Why not take a "known" rehab  exercise and progress it in a novel and functional way?  Take a look at how you can create a progression for your rotator cuff patients and athletes. 

Take advantage of the motion of Core-Tex, the stability of the handrail and a few mini bands and you have a rotator cuff strengthening exercise that is more integrated and more interesting to your patient. 

Let that scapula dance!

Core-Tex Inventor Anthony Carey shares the fundamentals of Core-Tex and Reactive Training with Larry Indiviglia. Larry is a Todd Durkin Mastermind Coach and one of Todd's most trusted team members.

Anthony offers great insight into the applications and science with Larry.  

Stability or physio balls are great. But sometimes they are a pain and sometimes there are better options for certain populations. Watch how effective combining the BOSU and Core-Tex are at creating a novel and effective seated exercise environment.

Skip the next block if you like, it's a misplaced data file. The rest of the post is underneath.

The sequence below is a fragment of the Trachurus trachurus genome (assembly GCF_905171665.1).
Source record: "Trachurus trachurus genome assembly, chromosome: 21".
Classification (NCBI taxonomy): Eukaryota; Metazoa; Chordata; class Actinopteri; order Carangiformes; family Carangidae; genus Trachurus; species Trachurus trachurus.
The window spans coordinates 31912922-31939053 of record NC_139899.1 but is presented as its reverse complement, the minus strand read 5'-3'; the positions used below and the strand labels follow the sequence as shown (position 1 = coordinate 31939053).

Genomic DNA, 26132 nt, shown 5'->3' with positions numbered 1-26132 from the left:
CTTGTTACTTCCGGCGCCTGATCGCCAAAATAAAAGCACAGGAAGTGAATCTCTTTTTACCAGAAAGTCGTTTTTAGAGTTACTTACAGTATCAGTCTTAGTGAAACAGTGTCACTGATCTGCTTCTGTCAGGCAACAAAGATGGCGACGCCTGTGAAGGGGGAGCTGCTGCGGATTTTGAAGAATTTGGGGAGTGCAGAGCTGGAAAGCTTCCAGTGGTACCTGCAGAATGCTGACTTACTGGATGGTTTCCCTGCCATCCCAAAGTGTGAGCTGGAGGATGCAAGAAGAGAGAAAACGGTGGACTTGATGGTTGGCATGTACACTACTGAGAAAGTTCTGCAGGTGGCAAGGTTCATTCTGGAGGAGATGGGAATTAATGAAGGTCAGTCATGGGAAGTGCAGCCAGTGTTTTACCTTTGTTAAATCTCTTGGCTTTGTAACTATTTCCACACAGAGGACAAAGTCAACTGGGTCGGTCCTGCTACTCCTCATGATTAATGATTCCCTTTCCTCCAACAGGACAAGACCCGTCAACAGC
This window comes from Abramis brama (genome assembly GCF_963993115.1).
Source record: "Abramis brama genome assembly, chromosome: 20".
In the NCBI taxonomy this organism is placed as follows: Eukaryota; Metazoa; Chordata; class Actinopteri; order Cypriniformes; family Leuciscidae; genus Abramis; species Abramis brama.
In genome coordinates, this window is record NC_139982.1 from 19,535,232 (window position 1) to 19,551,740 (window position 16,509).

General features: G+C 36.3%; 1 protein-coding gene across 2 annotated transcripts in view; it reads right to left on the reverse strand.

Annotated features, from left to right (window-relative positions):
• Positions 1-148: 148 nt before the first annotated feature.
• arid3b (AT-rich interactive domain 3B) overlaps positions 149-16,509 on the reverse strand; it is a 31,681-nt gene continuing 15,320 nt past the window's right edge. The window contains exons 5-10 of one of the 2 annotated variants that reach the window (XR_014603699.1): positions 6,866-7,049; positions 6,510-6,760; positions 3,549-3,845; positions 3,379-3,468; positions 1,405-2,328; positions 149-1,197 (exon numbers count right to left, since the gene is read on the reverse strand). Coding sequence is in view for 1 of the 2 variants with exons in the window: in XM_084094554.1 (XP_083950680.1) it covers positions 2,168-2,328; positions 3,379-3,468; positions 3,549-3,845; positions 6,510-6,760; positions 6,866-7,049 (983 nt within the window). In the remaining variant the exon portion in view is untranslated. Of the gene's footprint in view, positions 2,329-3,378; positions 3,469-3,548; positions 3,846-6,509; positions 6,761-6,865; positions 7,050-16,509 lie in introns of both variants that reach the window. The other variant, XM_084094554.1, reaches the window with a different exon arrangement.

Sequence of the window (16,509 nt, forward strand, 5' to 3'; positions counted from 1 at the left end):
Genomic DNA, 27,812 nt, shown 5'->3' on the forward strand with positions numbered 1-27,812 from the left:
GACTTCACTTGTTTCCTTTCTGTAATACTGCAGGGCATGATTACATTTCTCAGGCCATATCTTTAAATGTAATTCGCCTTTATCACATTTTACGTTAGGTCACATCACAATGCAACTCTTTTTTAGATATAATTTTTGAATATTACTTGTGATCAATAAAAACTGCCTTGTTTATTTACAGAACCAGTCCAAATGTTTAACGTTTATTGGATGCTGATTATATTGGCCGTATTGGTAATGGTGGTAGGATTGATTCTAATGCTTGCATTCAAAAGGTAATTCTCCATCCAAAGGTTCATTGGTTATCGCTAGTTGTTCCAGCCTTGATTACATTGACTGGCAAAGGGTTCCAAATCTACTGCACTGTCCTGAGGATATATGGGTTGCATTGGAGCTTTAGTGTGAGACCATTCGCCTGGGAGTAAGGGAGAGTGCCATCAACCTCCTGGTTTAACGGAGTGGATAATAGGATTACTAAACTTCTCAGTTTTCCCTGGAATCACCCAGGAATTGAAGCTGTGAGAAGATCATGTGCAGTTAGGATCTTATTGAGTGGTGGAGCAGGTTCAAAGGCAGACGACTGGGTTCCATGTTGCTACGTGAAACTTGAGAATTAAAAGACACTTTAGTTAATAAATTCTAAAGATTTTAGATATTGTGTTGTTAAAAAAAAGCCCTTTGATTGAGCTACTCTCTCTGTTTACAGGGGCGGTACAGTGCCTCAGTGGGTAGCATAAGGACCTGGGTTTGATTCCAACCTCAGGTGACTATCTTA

This single arm work is going to light up the core and shoulder stabilization. The reactive variability of Core-Tex turns on all the stabilizers through the core and shoulder girdle in response to all of the available movements of Core-Tex. A big "thank you" from John Sinclair of Hive Performance for sharing with us.  

Ankle sprains represent one of the largest, if not the largest occurring injury in collegiate sports.  Ligament sprains of the ankle also effect all demographics with poor rehabilitation of the initial injury being a leading risk factor for recurring sprains.

Loss of dorsi flexion due to sub-optimal articulation of the ankle mortise frequently occurs following ankle sprains. Additionally, research has shown the significance of hip strength in preventing ankle sprains.

Watch how the motion of Core-Tex and the smoothness of the motion allows for a very unique way of addressing both dorsi flexion AND hip involvement at the same time.  

This is a great way to get your hands off your patient or athlete and let them work independently combining range of motion and neuromuscular control.  A win win!